Even your former sins can lead others to Christ. Palladius of Galatia tells the story of Moses the robber, who, having turned monk, converted other robbers by his example. Precisely because he had been a robber, other robbers paid attention to him.
A certain Moses—this was his name—an Ethiopian by race and black, was house-servant to a government official. His own master drove him out because of his immorality and brigandage. For he was said to go even the length of murder. (I am compelled to tell his wicked acts in order to show the virtue of his repentance.) It was said that he was the leader of a band of robbers . . .
In the end this abandoned man, conscience-stricken as a result of one of his adventures, gave himself up to a monastery and to such practice of asceticism that he publicly brought to the knowledge of Christ even his accomplice in crime from his youth, the demon who had sinned with him.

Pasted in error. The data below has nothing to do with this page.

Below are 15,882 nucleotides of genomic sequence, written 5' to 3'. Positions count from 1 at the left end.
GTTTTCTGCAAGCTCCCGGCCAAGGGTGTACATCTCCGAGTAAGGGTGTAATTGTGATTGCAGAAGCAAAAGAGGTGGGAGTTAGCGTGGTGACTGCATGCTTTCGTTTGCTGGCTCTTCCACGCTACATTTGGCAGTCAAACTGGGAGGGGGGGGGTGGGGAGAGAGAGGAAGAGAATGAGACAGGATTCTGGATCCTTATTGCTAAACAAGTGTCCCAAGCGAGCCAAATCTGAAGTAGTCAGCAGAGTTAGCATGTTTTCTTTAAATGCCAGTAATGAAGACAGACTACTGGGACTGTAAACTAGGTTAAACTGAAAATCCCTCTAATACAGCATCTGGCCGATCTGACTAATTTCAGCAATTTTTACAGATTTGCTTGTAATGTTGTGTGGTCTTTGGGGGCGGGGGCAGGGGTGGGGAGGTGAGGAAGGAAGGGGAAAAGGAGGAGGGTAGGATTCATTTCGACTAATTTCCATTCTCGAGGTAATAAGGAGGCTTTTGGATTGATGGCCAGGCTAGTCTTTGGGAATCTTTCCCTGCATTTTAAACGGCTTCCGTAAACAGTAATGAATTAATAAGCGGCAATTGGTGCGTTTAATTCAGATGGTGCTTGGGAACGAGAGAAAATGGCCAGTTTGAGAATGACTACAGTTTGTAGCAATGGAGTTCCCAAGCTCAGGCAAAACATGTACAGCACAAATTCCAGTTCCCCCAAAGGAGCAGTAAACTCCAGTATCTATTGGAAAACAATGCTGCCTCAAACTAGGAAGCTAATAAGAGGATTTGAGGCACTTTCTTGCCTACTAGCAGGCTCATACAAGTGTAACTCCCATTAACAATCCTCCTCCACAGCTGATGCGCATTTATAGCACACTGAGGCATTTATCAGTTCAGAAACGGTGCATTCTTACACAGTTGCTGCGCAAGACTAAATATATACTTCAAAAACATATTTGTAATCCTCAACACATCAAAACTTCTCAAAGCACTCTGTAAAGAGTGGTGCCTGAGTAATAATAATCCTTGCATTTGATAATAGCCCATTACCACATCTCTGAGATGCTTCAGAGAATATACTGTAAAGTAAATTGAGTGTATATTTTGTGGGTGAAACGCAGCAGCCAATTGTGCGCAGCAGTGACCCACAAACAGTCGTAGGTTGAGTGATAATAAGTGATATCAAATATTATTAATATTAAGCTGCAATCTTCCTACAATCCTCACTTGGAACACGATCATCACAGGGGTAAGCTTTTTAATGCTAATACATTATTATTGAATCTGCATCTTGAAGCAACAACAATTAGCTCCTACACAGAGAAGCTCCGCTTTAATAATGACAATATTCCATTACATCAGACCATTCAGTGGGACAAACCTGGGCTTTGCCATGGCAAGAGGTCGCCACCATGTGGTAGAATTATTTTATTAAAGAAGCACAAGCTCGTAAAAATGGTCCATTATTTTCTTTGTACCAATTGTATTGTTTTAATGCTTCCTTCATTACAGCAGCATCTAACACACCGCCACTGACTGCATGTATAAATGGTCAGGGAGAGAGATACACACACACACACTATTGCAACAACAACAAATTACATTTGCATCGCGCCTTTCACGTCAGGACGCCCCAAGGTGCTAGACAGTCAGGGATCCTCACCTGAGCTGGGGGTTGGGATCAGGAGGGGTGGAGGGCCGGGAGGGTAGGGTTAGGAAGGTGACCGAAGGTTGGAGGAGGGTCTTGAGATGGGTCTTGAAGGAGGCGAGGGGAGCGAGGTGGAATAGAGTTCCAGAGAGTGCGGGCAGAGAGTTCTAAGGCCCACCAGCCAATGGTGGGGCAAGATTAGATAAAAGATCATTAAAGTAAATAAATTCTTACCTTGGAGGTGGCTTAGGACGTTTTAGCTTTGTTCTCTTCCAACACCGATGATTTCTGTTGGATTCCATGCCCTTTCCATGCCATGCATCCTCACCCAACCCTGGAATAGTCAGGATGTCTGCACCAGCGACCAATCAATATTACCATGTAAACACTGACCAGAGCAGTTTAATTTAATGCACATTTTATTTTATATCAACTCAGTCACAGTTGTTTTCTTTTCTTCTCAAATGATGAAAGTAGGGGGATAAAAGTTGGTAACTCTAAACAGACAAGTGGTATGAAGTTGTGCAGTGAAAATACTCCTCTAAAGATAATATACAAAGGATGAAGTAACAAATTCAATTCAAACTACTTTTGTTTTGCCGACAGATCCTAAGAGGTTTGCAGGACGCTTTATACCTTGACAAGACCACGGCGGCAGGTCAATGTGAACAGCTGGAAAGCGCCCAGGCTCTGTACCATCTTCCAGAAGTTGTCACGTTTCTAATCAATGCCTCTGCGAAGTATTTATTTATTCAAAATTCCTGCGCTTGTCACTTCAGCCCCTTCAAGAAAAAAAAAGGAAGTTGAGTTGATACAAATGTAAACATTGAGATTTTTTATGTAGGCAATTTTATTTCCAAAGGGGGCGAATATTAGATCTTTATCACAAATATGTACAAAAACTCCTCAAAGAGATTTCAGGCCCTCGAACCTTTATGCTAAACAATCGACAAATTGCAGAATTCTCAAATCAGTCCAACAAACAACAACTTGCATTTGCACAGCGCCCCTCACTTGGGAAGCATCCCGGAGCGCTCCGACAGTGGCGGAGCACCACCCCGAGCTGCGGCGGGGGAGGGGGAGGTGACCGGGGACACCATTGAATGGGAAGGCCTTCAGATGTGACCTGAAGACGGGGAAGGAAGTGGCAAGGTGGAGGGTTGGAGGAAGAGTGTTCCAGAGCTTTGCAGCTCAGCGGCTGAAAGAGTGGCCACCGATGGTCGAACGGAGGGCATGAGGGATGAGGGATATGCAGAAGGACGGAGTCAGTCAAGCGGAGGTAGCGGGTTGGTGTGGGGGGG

Among other tales this is told of him. One day robbers attacked him as he sat in his cell, not knowing who it was. There were four of them. He tied them all together and, putting them on his back like a truss of straw, brought them to the church of the brethren, saying: “Since I am not allowed to hurt anyone, what do you want me to do with these men?”
Then these robbers, having confessed their sins and recognized that it was the Moses who used to be such a renowned and far-famed robber, themselves also glorified God and renounced the world because of his conversion, saying to themselves, “If he who was so great and powerful in robbery has feared God, why should we put off our salvation?” –Palladius of Galatia, Lausiac History, 19:1, 3-4IN GOD’S PRESENCE, CONSIDER . . .
Have I overcome some difficult sin or temptation?
Could I use my story to help others who suffer from what I suffered?
Lord, fill me with your love, and make me a witness of your truth to everyone.
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